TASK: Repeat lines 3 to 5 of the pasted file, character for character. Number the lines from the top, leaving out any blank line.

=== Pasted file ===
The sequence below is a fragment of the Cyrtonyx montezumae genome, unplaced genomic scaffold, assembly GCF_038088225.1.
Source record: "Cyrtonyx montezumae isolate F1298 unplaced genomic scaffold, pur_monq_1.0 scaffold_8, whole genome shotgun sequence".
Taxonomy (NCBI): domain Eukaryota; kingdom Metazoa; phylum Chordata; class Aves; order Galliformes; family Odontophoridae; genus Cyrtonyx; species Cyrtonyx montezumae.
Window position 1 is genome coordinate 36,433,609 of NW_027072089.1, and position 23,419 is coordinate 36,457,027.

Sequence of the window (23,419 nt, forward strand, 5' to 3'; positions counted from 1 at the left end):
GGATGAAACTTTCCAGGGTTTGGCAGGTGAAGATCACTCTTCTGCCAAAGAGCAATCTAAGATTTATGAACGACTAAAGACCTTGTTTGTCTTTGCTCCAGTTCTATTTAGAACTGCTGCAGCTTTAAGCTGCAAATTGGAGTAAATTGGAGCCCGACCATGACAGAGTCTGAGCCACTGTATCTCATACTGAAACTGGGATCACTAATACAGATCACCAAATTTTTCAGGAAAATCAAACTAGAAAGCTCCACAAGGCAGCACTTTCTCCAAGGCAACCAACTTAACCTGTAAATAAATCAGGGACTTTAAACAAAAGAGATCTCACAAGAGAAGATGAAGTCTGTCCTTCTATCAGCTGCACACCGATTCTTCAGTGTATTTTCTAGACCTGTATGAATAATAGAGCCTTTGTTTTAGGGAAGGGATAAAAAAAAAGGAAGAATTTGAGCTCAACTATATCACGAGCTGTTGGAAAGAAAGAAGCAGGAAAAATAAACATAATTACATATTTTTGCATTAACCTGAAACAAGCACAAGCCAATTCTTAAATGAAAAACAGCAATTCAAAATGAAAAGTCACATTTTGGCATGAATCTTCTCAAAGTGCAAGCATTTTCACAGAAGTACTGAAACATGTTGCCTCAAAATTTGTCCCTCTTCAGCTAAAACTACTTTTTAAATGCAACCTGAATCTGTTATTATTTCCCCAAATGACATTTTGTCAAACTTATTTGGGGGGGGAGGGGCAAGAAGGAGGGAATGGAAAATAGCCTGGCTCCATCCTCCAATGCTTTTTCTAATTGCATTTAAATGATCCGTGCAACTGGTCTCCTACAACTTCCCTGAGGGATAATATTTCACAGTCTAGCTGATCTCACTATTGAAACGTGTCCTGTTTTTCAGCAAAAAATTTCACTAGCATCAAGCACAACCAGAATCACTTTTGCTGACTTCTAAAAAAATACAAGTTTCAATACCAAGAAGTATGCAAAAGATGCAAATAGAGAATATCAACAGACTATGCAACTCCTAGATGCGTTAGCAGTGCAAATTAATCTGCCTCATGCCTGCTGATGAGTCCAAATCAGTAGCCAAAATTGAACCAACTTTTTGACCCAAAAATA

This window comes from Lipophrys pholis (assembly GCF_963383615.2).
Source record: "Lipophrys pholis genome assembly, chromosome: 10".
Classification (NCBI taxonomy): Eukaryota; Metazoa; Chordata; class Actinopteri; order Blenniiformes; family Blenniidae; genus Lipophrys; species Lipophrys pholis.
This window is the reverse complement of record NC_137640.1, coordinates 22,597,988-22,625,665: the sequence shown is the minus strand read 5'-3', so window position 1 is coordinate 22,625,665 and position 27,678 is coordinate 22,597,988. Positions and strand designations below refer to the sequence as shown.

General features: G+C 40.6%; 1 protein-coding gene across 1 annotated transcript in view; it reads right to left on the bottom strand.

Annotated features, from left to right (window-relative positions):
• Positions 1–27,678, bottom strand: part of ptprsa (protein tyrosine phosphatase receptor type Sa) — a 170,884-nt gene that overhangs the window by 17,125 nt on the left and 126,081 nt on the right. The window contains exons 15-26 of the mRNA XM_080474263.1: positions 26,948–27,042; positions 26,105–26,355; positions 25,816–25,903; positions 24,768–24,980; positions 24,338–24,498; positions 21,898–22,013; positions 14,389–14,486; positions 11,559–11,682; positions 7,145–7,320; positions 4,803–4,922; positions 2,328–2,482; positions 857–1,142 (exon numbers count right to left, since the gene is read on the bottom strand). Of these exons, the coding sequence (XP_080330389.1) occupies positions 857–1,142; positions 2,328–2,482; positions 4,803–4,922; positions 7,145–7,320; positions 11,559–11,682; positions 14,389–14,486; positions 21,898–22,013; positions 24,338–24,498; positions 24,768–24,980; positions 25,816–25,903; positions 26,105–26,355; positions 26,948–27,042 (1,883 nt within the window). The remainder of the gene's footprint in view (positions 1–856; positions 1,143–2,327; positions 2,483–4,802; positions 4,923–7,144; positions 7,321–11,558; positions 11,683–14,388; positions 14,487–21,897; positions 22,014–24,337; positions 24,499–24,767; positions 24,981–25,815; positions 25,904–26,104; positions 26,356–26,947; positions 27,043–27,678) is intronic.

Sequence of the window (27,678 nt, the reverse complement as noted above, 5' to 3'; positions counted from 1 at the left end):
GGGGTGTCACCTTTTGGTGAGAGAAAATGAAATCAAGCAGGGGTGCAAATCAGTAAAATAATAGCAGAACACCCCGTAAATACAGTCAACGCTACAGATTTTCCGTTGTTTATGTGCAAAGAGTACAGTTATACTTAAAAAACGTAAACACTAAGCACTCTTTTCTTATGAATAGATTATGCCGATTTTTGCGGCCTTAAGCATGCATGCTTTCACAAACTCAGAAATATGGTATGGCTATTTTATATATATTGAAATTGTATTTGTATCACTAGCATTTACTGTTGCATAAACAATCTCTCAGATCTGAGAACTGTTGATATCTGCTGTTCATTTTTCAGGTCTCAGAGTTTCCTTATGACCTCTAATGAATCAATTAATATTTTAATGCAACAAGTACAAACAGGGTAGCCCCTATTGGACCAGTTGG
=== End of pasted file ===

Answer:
Taxonomy (NCBI): domain Eukaryota; kingdom Metazoa; phylum Chordata; class Aves; order Galliformes; family Odontophoridae; genus Cyrtonyx; species Cyrtonyx montezumae.
Window position 1 is genome coordinate 36,433,609 of NW_027072089.1, and position 23,419 is coordinate 36,457,027.

Sequence of the window (23,419 nt, forward strand, 5' to 3'; positions counted from 1 at the left end):